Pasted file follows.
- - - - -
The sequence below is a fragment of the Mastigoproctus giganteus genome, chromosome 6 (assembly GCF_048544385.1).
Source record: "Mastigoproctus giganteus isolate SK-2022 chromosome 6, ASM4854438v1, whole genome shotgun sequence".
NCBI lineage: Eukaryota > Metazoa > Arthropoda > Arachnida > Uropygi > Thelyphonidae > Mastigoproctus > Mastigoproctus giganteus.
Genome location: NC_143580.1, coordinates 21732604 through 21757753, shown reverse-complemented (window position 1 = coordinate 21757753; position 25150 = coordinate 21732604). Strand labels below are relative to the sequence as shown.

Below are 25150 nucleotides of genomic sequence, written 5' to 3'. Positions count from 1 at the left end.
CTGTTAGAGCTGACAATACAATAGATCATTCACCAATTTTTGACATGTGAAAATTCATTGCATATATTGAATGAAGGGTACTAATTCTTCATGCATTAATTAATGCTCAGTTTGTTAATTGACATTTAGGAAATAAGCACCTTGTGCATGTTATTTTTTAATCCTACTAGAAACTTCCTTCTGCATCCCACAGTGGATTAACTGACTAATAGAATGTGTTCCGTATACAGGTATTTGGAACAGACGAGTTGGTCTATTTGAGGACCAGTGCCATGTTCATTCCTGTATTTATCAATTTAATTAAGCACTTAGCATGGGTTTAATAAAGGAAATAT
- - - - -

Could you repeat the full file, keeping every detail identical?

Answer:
The sequence below is a fragment of the Mastigoproctus giganteus genome, chromosome 6 (assembly GCF_048544385.1).
Source record: "Mastigoproctus giganteus isolate SK-2022 chromosome 6, ASM4854438v1, whole genome shotgun sequence".
NCBI lineage: Eukaryota > Metazoa > Arthropoda > Arachnida > Uropygi > Thelyphonidae > Mastigoproctus > Mastigoproctus giganteus.
Genome location: NC_143580.1, coordinates 21732604 through 21757753, shown reverse-complemented (window position 1 = coordinate 21757753; position 25150 = coordinate 21732604). Strand labels below are relative to the sequence as shown.

Below are 25150 nucleotides of genomic sequence, written 5' to 3'. Positions count from 1 at the left end.
CTGTTAGAGCTGACAATACAATAGATCATTCACCAATTTTTGACATGTGAAAATTCATTGCATATATTGAATGAAGGGTACTAATTCTTCATGCATTAATTAATGCTCAGTTTGTTAATTGACATTTAGGAAATAAGCACCTTGTGCATGTTATTTTTTAATCCTACTAGAAACTTCCTTCTGCATCCCACAGTGGATTAACTGACTAATAGAATGTGTTCCGTATACAGGTATTTGGAACAGACGAGTTGGTCTATTTGAGGACCAGTGCCATGTTCATTCCTGTATTTATCAATTTAATTAAGCACTTAGCATGGGTTTAATAAAGGAAATAT